Mean value[11]

3.1

(Base=982)

2.9[12]

(Base=984)

3.1[12]

(Base=987)

2.8[12]

(Base=1,015)

3.1[12]

(Base=990)

3.1+/-0.1

(Base=989)

--

Current livelihood condition:
Satisfaction rate[11]

31%

28%

37%[12]

25%[12]

32%[12]

33+/-3%

+1%

Current livelihood condition:
Dissatisfaction rate[11]

46%[12]

51%[12]

37%[12]

53%[12]

47%[12]

47+/-3%

--

Net satisfaction rate

-15%[12]

-23%[12]

1%[12]

-28%[12]

-15%[12]

-14+/-6%

+1%

Mean value[11]

2.7

(Base=985)

2.6

(Base=995)

3.0[12]

(Base=997)

2.5[12]

(Base=1,025)

2.7[12]

(Base=1,007)

2.7+/-0.1

(Base=992)

--

Current political condition:
Satisfaction rate[11]

20%

21%

21%

19%

16%[12]

18+/-2%

+2%

Current political condition:
Dissatisfaction rate[11]

59%

58%

62%[12]

58%[12]

62%[12]

64+/-3%

+2%

Net satisfaction rate

-39%

-37%

-41%

-40%

-46%[12]

-46+/-5%

--

Mean value[11]

2.3

(Base=954)

2.3

(Base=958)

2.3

(Base=967)

2.3

(Base=983)

2.1[12]

(Base=943)

2.2+/-0.1

(Base=962)

+0.1

* “Overall response rate” was used before September 2017. Thereafter, “effective response rate” was used.

[10] All error figures in the table are calculated at 95% confidence level. “95% confidence level” means that if we were to repeat a certain survey 100 times, using the same questions each time but with different random samples, we would expect 95 times getting a figure within the error margins specified. Media can state “sampling error of all percentages not more than +/-3% and net values not more than +/-6 percentage points, at 95% confidence level” when quoting the above figures. The error margin of previous survey can be found at the POP Site.

[11] Collapsed from a 5-point scale. The mean value is calculated by quantifying all individual responses into 1, 2, 3, 4, 5 marks according to their degree of positive level, where 1 is the lowest and 5 the highest, and then calculate the sample mean.

[12] Such changes have gone beyond the sampling errors at the 95% confidence level under the same weighting method, meaning that they are statistically significant prima facie. However, whether numerical differences are statistically significant or not is not the same as whether they are practically useful or meaningful.


Latest survey showed that 65% of the respondents were most concerned with livelihood problems, 16% each attached their greatest concerns to political problems and economic problems respectively. Using a scale of 0-10 marks, the ratings of people’s concern over livelihood, economic and political problems were 7.37, 6.81 and 5.97 marks correspondingly.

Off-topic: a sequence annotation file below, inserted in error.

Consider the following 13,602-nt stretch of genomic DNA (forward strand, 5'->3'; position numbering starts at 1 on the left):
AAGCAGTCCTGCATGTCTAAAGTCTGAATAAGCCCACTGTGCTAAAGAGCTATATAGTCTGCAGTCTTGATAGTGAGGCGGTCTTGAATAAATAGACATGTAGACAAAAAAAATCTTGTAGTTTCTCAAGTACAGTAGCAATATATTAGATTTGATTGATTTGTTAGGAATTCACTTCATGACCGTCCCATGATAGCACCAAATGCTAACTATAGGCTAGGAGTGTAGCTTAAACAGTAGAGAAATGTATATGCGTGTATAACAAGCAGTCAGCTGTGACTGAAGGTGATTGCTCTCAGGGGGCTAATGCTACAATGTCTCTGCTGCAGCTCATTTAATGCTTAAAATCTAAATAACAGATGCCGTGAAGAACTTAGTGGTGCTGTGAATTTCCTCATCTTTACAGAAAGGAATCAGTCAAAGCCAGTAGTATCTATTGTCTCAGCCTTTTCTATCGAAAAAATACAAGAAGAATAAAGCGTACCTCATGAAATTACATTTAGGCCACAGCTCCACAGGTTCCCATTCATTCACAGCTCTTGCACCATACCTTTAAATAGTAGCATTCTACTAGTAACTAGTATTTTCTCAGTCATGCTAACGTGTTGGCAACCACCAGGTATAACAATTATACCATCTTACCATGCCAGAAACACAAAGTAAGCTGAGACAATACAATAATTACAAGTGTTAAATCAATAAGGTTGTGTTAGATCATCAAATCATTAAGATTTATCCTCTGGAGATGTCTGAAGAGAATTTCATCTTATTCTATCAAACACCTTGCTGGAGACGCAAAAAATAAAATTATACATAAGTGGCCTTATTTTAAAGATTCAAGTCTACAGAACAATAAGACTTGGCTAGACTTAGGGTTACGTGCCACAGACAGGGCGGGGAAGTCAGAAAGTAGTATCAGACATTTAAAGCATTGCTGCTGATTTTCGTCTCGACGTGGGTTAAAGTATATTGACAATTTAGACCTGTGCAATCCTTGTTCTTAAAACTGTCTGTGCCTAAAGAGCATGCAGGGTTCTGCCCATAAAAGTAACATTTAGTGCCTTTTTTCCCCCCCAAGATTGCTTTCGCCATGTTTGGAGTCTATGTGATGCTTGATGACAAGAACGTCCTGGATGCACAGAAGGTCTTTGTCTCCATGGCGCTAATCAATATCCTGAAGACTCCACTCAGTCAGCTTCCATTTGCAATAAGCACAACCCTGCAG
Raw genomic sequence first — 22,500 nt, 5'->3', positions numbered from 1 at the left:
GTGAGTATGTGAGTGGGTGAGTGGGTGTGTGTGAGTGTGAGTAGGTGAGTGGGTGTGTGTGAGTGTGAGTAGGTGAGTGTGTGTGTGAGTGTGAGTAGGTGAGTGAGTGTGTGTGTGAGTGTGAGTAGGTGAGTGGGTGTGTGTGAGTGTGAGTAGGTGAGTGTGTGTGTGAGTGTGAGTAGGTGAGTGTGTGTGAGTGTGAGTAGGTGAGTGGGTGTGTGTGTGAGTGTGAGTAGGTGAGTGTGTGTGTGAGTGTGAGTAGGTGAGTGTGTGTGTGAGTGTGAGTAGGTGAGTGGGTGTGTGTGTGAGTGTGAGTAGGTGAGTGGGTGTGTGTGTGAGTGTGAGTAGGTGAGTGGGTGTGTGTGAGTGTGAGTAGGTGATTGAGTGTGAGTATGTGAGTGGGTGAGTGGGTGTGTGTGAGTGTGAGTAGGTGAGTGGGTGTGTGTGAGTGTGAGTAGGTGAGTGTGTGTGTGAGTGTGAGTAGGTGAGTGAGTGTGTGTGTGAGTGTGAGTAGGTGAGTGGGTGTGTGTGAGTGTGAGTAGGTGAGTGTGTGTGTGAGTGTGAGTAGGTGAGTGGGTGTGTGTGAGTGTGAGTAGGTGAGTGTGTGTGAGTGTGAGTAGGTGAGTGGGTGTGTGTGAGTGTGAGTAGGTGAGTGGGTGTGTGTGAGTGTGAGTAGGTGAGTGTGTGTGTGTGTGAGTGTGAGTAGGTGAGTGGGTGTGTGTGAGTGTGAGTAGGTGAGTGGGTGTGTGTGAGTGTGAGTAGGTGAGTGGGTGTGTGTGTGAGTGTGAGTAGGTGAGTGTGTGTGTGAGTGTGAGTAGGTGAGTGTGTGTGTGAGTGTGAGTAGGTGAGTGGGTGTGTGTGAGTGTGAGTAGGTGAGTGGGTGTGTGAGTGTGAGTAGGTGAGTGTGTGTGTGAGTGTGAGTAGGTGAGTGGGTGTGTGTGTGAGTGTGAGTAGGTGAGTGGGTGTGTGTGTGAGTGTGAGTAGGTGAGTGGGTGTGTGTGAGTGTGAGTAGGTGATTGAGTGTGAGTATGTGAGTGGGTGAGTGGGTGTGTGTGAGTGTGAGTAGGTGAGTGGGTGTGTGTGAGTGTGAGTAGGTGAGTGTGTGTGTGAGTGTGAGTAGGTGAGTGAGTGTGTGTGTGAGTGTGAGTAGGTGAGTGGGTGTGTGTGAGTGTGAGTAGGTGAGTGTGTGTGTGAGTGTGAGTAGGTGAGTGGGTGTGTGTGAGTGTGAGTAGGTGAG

Meanwhile, people’s satisfaction rates with the current economic, livelihood and political conditions were 46%, 33% and 18% respectively, while their net satisfaction rates in these conditions were positive 15, negative 14 and negative 46 percentage points. The mean scores of the economic, livelihood and political conditions were 3.1, 2.7 and 2.2, meaning between “half-half” and “quite dissatisfied” in general.

Indepth Analysis

In the survey, we also asked respondents for their age and education attainment. If they were reluctant to give their exact age, they could give us a range. According to their answers, we grouped them into 18-29, 30-49, and 50 years or older. As for education attainment, according to their answers, we grouped them into primary or below, secondary, and tertiary or above. Herewith further analysis of respondents’ satisfaction with the current political condition in Hong Kong by age and education attainment:


Date of survey: 3-4/1/18

18-29

30-49

50 or above

Overall Sample

Generally speaking, are you satisfied with the current political condition in Hong Kong?[13]

Satisfied

7+/-4%
(12)

16+/-4%
(58)

23+/-4%
(107)

18+/-2%
(176)

Half-half

12+/-5%
(21)

14+/-4%
(51)

16+/-3%
(73)

15+/-2%
(144)

Dissatisfied

81+/-6%
(139)

66+/-5%
(233)

57+/-5%
(261)

64+/-3%
(633)

Don’t know /
hard to say

0+/-0%
(0)

4+/-2%
(13)

4+/-2%
(18)

3+/-1%
(31)

Total

100%
(171)

100%
(355)

100%
(458)

100%
(985)

[13] Differences among sub-groups are tested to be statistically significant at 95% confidence level.


Date of survey: 3-4/1/18

Primary or below

Secondary

Tertiary or above

Overall Sample

Generally speaking, are you satisfied with the current political condition in Hong Kong?[14]

Satisfied

25+/-6%
(59)

18+/-4%
(88)

11+/-4%
(32)

18+/-2%
(179)

Half-half

16+/-5%
(37)

16+/-3%
(77)

11+/-4%
(32)

15+/-2%
(145)

Dissatisfied

51+/-7%
(119)

63+/-4%
(302)

77+/-5%
(215)

64+/-3%
(636)

Don’t know /
hard to say

8+/-4%
(18)

3+/-1%
(12)

<1+/-<1%
(<1)

3+/-1%
(31)

Total

100%
(233)

100%
(479)

100%
(279)

100%
(991)

[14] Differences among sub-groups are tested to be statistically significant at 95% confidence level.


Opinion Daily